Lawsuit Alleging PrizePicks Of Copying Pick’em Tech Set To Move Forward

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Momentum is building for a Georgia court to take up a lawsuit that alleges PrizePicks ripped off its daily fantasy sports technology.

The Special Master for the US District Court for the Northern District of Georgia recommended on Monday that a PrizePicks motion to dismiss patent infringement and trade secret misappropriation claims made against it be thrown out.

Trial or settlement imminent?

B2B sports-tech firm Vetnos is accusing the fantasy sports operator of stealing patented technology to power its DFS games, which helped make PrizePicks the most-downloaded DFS app over the 2023 NFL season. Meanwhile, PrizePicks claims the information is too abstract to sue over and there is not enough evidence to support that it misappropriated trade secrets.

“The Special Master recommendations are usually followed so that is significant for Vetnos. But, it is just one step on a path forward. This is essentially a green light that the parties will begin preparing towards trial on the patent issues and the trade secret misappropriation matters,” gaming legal expert John Holden told LSR.

“One thing to keep in mind is that when you get these Special Master recommendations, it can sometimes spur settlement talks, so that could be a possibility.”

Ideas not too abstract: Special Master

Vetnos claims its predecessor, Game Sports Network, invented the software to power DFS contests where users predict athlete stat lines to win fixed prizes.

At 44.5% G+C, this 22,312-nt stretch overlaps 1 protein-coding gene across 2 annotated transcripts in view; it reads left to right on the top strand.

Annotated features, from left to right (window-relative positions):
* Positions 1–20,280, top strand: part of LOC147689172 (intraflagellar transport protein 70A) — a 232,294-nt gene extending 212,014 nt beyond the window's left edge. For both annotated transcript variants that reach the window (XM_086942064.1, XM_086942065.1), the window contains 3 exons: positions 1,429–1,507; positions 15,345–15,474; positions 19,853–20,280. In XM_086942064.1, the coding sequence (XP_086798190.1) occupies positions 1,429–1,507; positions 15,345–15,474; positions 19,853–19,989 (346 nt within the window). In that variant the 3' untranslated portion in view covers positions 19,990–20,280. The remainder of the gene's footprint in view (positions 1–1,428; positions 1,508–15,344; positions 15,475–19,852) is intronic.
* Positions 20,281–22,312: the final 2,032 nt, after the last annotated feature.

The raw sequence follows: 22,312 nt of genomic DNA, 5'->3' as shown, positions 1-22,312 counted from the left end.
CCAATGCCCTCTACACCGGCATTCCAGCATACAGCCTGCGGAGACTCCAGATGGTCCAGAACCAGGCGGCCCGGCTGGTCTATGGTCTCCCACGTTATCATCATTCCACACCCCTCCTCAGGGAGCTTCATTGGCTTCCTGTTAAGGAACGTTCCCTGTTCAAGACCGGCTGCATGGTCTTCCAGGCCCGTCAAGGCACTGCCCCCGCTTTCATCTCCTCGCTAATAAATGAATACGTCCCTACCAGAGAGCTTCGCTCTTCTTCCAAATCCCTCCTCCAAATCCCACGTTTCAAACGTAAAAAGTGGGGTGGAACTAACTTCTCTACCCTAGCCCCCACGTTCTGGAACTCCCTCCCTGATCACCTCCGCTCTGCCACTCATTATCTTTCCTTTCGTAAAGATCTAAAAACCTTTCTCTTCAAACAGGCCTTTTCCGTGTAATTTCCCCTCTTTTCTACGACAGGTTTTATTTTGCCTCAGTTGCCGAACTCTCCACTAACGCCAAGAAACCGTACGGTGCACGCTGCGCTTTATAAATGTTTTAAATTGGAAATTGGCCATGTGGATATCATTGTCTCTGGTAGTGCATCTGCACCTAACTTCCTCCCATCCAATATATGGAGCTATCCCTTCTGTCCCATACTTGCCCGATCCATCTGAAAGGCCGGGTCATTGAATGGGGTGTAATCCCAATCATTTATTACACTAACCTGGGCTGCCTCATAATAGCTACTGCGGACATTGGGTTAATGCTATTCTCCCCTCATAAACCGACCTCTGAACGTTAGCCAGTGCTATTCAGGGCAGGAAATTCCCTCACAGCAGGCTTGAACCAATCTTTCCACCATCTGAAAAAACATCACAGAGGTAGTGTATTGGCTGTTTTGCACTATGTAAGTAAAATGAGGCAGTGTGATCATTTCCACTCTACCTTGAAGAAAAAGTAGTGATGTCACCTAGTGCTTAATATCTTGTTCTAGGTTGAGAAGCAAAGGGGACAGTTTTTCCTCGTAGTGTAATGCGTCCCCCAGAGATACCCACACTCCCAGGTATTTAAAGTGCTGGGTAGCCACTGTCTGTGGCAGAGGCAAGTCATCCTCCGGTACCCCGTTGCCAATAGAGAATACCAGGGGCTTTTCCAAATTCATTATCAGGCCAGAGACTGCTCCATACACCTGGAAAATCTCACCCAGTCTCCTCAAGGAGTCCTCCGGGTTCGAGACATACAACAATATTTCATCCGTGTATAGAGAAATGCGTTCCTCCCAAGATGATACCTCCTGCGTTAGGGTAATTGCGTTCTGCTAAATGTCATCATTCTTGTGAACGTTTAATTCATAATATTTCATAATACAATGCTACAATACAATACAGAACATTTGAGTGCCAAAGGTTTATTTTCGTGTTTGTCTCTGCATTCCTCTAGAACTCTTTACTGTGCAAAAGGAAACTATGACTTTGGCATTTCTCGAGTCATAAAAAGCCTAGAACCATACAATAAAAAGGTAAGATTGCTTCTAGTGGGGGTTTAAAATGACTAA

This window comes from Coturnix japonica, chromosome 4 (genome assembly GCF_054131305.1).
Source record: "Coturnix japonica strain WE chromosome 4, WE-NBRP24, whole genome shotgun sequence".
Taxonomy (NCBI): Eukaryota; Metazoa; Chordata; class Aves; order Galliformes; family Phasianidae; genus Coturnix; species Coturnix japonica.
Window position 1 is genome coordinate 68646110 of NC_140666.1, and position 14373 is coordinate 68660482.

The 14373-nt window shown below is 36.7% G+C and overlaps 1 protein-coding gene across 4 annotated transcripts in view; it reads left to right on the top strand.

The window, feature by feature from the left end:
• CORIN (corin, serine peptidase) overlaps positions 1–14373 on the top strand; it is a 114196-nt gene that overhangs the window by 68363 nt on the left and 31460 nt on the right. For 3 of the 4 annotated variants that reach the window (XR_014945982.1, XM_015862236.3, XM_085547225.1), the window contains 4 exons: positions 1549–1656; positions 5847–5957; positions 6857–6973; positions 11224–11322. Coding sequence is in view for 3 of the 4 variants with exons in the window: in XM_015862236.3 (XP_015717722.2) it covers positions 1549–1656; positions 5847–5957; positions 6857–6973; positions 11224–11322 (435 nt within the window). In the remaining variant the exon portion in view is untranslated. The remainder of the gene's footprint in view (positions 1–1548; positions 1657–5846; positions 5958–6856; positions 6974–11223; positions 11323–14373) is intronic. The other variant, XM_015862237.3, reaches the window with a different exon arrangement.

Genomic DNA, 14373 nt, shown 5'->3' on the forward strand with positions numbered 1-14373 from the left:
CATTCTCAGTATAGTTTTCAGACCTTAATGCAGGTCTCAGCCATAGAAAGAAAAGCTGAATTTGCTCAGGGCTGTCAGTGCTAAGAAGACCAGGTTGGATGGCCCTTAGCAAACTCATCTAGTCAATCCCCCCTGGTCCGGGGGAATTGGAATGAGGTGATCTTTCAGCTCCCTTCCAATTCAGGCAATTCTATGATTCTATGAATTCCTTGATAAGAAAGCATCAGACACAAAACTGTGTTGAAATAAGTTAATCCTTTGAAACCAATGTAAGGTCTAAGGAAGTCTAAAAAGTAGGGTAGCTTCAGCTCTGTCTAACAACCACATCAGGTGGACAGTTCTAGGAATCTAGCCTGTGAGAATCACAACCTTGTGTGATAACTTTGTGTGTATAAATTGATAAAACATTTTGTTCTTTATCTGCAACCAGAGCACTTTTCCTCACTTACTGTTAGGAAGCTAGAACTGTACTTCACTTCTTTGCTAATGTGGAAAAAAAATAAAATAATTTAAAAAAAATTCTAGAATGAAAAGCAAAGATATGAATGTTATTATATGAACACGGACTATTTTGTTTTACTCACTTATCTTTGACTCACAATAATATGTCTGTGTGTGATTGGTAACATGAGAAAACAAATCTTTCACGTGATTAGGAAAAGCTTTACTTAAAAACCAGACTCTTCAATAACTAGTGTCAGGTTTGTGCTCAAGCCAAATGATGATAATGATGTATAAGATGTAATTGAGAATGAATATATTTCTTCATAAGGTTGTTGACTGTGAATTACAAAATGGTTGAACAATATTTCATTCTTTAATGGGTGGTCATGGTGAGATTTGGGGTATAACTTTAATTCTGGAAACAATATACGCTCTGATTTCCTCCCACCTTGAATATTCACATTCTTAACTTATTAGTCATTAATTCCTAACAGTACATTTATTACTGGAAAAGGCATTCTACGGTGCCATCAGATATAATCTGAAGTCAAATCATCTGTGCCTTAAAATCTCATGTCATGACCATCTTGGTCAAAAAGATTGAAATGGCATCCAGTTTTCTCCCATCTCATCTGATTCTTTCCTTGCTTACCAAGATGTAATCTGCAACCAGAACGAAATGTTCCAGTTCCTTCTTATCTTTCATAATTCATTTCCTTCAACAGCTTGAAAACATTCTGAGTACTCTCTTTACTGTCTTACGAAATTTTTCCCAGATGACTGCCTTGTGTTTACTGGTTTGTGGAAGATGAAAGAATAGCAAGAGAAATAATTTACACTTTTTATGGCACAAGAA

The Special Master agreed with Vetnos that its claims were not abstract ideas because there was a factual question of whether managing the games in question could be done without its patented software and in the human mind. They emphasized that the claims should be evaluated as a whole and not oversimplified.

PrizePicks did not respond to an LSR request for comment.

PrizePicks employee found to have violated NDA

Much of the complaint centers around PrizePicks employee Steven Kerstein, who previously worked for GSN. Vetnos claims it was not until PrizePicks consulted with and hired Kerstein that it was able to effectively manage the risk associated with its fixed-odds DFS game. It alleges those were protected secrets under a non-disclosure agreement and company policy.

The Special Master found that Kerstein violated his NDA by sending confidential company information to his personal email before leaving GSN.

It found that Kerstein’s actions, his employment history, and the similarities between each company’s offerings raised concerns about potential misappropriation of trade secrets.